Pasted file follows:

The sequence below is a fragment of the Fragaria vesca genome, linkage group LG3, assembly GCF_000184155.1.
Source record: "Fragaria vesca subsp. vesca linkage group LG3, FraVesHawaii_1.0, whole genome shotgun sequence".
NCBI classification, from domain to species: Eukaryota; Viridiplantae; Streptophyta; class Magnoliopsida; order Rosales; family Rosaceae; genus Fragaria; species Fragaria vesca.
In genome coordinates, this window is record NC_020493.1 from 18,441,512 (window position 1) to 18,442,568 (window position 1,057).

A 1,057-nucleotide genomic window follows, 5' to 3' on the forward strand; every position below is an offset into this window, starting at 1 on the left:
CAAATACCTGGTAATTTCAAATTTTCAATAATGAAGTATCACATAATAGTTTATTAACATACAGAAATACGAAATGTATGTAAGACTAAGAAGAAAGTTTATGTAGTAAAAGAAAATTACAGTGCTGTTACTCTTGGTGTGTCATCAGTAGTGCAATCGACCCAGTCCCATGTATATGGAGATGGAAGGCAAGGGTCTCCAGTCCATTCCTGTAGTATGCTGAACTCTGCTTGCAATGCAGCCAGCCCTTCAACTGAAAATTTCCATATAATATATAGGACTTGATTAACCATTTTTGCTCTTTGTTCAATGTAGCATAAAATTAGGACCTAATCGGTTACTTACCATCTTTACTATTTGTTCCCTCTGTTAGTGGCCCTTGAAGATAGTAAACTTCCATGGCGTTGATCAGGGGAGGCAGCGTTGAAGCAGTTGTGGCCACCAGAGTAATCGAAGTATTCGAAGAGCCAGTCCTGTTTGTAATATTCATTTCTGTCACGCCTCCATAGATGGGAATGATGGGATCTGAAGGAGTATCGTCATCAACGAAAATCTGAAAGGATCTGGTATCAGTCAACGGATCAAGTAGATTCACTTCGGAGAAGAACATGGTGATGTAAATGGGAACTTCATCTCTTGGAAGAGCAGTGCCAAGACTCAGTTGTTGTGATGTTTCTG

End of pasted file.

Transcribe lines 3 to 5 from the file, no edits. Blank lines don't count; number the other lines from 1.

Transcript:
NCBI classification, from domain to species: Eukaryota; Viridiplantae; Streptophyta; class Magnoliopsida; order Rosales; family Rosaceae; genus Fragaria; species Fragaria vesca.
In genome coordinates, this window is record NC_020493.1 from 18,441,512 (window position 1) to 18,442,568 (window position 1,057).

A 1,057-nucleotide genomic window follows, 5' to 3' on the forward strand; every position below is an offset into this window, starting at 1 on the left: